How Many Countries Are There In The World?
This post is part of Geek Takeover Week 2022.
Many of you have been following this site for years know my goal is to visit every country in the world. One question that comes up often from people who hear this story is, “how many countries are there?” Well, the broad answer is a big “it depends” but there are a few specific numbers you can count on, based on who’s counting.
United Nations (Sort Of)
One way to count the number of countries in the world is to use the United Nations (U.N.) member states. Currently, there are 193 member states of the U.N. Add to that 2 observer states (Palestine and Vatican City) and now you have 195 but you can already begin to see how these numbers can get muddled up, based on who recognizes whom. In practice, U.N. members can only be sovereign states and doesn’t include nations such as Kosovo, for example.
One other way to count the number of countries in the world is to use the International Olympic Committee (IOC) list, which includes territories (like Guam) and de-facto states like Taiwan. The number of countries recognized by the IOC is 206. A bit more than 195 and while there is a good deal of overlap between the U.N. and IOC lists, they both don’t include places like Antarctica. Yes, it’s not a country but it’s an entire continent, which should be worth something on any self-respecting travel list.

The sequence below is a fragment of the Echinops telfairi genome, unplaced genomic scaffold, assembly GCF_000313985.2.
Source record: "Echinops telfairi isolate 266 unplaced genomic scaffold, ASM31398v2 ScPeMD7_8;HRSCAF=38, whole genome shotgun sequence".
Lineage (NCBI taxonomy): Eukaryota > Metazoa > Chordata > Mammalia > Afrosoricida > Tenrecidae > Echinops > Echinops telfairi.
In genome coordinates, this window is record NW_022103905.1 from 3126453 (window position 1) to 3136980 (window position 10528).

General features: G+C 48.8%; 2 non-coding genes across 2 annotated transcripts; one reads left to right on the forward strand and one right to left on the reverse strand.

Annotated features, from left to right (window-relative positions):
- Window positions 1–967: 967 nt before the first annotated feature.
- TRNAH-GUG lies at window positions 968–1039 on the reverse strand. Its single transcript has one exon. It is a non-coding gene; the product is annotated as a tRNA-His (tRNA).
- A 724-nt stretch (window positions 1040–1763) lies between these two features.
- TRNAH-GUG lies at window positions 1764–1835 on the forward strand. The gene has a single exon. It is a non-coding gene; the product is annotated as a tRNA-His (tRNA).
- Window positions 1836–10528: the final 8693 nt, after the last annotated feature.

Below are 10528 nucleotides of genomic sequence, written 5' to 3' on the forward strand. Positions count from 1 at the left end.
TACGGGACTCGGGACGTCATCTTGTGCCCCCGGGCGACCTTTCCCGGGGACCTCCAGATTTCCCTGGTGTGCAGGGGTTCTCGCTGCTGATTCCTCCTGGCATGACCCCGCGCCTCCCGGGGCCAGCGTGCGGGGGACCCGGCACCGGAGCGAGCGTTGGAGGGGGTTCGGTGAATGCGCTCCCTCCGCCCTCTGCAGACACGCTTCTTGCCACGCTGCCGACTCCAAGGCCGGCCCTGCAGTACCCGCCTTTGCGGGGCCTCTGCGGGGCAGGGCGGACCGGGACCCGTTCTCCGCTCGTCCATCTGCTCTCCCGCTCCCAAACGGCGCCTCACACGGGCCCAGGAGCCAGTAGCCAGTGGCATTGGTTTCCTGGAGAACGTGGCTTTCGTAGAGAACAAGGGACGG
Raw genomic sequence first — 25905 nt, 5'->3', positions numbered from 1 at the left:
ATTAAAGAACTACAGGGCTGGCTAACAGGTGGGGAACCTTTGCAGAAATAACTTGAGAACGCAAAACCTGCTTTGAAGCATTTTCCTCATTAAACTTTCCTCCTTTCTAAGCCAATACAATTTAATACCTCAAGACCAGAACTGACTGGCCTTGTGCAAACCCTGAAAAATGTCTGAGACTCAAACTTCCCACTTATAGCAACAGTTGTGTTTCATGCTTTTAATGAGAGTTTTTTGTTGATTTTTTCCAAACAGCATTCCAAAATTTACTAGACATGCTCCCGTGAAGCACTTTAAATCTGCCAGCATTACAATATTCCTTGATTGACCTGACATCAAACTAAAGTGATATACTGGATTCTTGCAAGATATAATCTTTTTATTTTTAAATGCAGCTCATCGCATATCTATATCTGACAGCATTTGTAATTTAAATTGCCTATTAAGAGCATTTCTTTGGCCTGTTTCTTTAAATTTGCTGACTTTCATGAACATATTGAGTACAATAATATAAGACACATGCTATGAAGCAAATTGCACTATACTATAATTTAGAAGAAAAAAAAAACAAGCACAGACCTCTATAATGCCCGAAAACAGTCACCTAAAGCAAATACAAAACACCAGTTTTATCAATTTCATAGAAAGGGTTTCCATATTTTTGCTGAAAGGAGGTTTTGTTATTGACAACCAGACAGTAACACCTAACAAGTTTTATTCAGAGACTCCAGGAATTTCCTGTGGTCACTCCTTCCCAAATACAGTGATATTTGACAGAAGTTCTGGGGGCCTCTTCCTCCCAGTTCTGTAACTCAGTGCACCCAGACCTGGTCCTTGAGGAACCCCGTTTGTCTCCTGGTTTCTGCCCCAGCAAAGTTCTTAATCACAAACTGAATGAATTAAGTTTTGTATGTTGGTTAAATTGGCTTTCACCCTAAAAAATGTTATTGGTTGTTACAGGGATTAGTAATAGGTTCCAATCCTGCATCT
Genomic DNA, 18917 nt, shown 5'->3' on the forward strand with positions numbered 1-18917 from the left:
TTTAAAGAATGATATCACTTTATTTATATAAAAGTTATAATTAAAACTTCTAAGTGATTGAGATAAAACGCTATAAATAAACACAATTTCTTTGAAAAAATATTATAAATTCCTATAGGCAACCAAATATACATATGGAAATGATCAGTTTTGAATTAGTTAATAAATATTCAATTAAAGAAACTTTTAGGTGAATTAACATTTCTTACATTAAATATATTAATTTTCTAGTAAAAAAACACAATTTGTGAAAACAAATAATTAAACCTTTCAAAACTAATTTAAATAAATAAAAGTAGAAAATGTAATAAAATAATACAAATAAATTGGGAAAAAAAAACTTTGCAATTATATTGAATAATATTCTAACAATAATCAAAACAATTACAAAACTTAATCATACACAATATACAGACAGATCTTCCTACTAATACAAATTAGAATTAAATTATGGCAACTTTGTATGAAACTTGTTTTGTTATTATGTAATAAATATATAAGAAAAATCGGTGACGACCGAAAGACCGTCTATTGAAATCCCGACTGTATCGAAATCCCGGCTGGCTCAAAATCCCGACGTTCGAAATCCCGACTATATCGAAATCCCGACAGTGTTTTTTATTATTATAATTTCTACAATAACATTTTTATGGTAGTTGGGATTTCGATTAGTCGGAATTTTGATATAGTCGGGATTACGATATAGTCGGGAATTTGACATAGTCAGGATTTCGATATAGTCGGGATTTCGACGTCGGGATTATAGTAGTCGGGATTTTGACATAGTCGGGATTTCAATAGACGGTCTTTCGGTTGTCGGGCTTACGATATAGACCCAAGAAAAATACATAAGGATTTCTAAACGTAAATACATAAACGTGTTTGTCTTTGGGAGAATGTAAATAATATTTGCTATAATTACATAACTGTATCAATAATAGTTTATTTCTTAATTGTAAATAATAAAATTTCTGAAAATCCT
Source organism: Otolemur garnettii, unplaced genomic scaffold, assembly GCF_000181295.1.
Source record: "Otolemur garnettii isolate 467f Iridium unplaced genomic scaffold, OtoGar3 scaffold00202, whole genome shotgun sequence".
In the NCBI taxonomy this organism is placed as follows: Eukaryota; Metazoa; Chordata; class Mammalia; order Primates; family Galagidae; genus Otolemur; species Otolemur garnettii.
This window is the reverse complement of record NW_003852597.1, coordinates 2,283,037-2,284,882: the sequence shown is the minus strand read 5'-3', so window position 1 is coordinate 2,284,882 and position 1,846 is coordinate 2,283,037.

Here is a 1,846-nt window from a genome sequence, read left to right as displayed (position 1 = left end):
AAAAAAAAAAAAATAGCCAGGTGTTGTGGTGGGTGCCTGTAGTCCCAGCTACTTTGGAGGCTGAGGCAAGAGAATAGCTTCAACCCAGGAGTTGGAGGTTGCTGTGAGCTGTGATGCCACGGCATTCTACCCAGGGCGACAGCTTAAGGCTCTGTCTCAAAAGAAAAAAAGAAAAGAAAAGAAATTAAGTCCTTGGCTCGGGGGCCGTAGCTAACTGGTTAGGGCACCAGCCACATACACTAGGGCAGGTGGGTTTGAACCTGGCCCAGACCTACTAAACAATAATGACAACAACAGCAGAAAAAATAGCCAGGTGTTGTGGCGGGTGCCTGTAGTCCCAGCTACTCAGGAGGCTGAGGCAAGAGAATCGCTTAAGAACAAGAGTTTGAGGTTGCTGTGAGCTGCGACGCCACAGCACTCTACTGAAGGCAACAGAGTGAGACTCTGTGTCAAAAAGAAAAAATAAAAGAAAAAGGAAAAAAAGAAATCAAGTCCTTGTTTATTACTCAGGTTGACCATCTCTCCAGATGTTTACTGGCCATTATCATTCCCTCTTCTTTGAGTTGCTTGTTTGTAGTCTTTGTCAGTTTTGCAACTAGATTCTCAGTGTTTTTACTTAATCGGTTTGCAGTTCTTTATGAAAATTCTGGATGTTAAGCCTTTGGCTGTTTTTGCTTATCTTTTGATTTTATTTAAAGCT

There are other lists which include places like the Turkish Republic of Northern Cyprus which might not be an official country but on the ground, it certainly behaves as one. Same thing goes for Puerto Rico. Tibet is not it’s own nation and as much as China tries to suppress its identity through ethnic cleansing, lines on a globe don’t tell the whole story.
When you travel to a place, you may feel a stark difference between cultures. Chamula in Mexico behaves like a separate entity. Islandia? The Luhansk People’s Republic is a proclaimed territory within Ukraine, would it make your list?
Why Keep A List?
So how many countries there are changes with time based on who’s counting and how. There’s politics involved. It can be controversial. For many though, 206 is a solid number. Using the IOC list, it includes Taiwan and Kosovo, for examples. Personally, this is the list I lean toward since it’s relatively stable and contains a widely agreed upon list of nations.
But why keep a list at all? For me, it’s a goal post. A target to aim for. Having the journey to visit every country on Earth has lead me to places I never would have thought to visit. It can take me out of my comfort zone. But it’s never really been solely about the list. I go back to places and I’m in no rush to check every country off the list. I’m over 100 countries now and could have been done a long time ago but ultimately, I want to travel the world. See its natural beauty and cultural diversity. Neither of which lines on a map could ever entirely encompass.